Bananas are always on our grocery list, yet we can never seem to finish them before they turn brown and mushy. I’m sure you can relate. That’s why we want to answer the question “can you freeze bananas?” today. Our role as freezer cooking experts and cookbook authors has led us to test all the different methods of freezing and uses for frozen bananas.
Can You Freeze Bananas?
Yes. Ripe or overripe bananas can be frozen once they are peeled, according to Dole. Our tests have shown that frozen bananas are best to use in smoothies and baked goods. Frozen bananas can also be whipped in the blender for a delicious and healthy treat.
Below are some different ways we recommend freezing bananas according to how you plan to use them:
- Freeze ripe banana slices for making banana ice cream or drizzling pieces with melted chocolate. Ripe frozen bananas have the best flavor for a frozen banana treat.
- Freeze ripe or overripe whole peeled bananas for smoothies and blender recipes like pancakes, baked oatmeal, or blender muffins. Cutting the banana in half can make it easier on your blender.
- Peel and freeze ripe or overripe mashed bananas for baked goods like breads, muffins, and cakes. In our testing, we have found that overripe frozen bananas lend the best flavor to baked goods.
How to Freeze Bananas
One question we get is “do you have to peel bananas before freezing them?” Although not necessary, it is difficult to peel the bananas once they are frozen unless you completely thaw the banana. So, we recommend peeling for ease of use.
How you should freeze bananas really depends on how you intend to use them. Here are some tips:
- Sliced Bananas: Freeze sliced bananas on a tray lined with wax paper for 2 hours or until solid before transferring them to a freezer-safe bag or container until ready to use. Label and date the container.
- Half or Whole Bananas: Freeze half or whole bananas in a gallon-size freezer bag or in portions you would use for a particular recipe. Frozen whole bananas are easy to break apart, so do not worry about sticking. Press all of the air out of the bag as you close it. Label and date the container.
- Mashed Bananas: Freeze mashed banana in a freezer-safe container or place in a freezer-safe bag. If using a bag, press all of the air out as you close it and freeze the bag flat. We suggest writing the measurement amount of banana mash on the container with the label and date for ease of use.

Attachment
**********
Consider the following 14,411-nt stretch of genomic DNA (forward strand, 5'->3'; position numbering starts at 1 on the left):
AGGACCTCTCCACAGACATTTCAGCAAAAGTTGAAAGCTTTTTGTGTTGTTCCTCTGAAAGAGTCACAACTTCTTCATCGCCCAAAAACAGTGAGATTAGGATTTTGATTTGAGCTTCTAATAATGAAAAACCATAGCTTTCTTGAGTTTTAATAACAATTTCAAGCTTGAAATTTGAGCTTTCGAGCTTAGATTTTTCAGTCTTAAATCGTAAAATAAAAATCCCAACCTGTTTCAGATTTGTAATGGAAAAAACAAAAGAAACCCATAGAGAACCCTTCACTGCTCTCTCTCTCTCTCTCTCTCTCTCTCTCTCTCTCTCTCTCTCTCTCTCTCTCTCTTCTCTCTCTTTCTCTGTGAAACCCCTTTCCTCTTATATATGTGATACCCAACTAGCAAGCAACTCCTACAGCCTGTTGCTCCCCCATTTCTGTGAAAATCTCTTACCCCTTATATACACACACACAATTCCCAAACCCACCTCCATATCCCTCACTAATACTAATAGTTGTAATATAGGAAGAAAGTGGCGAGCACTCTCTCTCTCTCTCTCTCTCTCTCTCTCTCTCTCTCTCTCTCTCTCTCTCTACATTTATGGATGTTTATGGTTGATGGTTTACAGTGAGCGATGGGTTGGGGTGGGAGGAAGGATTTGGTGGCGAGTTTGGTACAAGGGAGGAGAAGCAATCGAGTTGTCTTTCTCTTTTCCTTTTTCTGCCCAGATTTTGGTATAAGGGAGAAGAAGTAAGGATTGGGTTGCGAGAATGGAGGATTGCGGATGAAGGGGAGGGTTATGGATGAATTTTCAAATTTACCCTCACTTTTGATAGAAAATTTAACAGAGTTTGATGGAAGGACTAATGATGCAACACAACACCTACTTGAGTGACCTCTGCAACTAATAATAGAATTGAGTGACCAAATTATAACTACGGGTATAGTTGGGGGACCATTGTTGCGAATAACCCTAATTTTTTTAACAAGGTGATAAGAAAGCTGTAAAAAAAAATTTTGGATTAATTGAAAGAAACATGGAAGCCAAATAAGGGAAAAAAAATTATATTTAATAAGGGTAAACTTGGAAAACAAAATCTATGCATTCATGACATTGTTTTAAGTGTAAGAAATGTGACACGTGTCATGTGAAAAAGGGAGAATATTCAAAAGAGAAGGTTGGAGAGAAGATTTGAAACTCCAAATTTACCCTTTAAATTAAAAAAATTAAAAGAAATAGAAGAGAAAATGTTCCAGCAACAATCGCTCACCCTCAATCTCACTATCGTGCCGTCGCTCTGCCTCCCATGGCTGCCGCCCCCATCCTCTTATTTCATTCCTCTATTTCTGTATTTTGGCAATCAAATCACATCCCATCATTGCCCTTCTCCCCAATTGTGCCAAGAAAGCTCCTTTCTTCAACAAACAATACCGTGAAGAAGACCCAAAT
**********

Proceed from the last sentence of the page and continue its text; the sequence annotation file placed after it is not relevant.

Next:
How Long Can You Freeze Bananas?
According to the USDA, as long as frozen food is kept at 0°F in the freezer, it is safe to consume for an indefinite amount of time.
While this is something we noted in writing From Freezer to Table and From Freezer to Cooker, our testing has proven that most frozen foods, including bananas, should be consumed within 3-6 months for optimal flavor and freshness.
How to Defrost Frozen Bananas
Depending on how quickly you need to use your bananas, there are a few easy ways to thaw them:
- Thaw a container of frozen bananas in the refrigerator for several hours or overnight.
- Run the sealed bag of frozen bananas under lukewarm running water until thawed.
- Microwave the bananas for 3-4 minutes at low heat (about 40% power) until they are thawed. Some microwaves have a defrost button, which will work. Stir halfway to ensure even thawing.
Once frozen bananas are thawed, you can refreeze them, according to the USDA. Thawed mashed banana is the best to refreeze, as thawed whole bananas will become mushy once defrosted. USDA advises against refreezing foods left outside the refrigerator for more than 2 hours.
Recipes to Use Up Your Frozen Bananas
Try some of our favorite recipes that use up your frozen banana stash. Most of these recipes are freezer-friendly. (Yes, you can freeze your bananas for a second time in these recipes.)
Blueberry Muffin Smoothie (with freezer pack instructions)
Bananas can absolutely be frozen! Store them in an airtight container for up to 6 months in the freezer. Thaw them slowly in the refrigerator or microwave for use in your favorite banana recipes.
What Else Can You Freeze?
Wondering what else you can stock up on and freeze? Read on…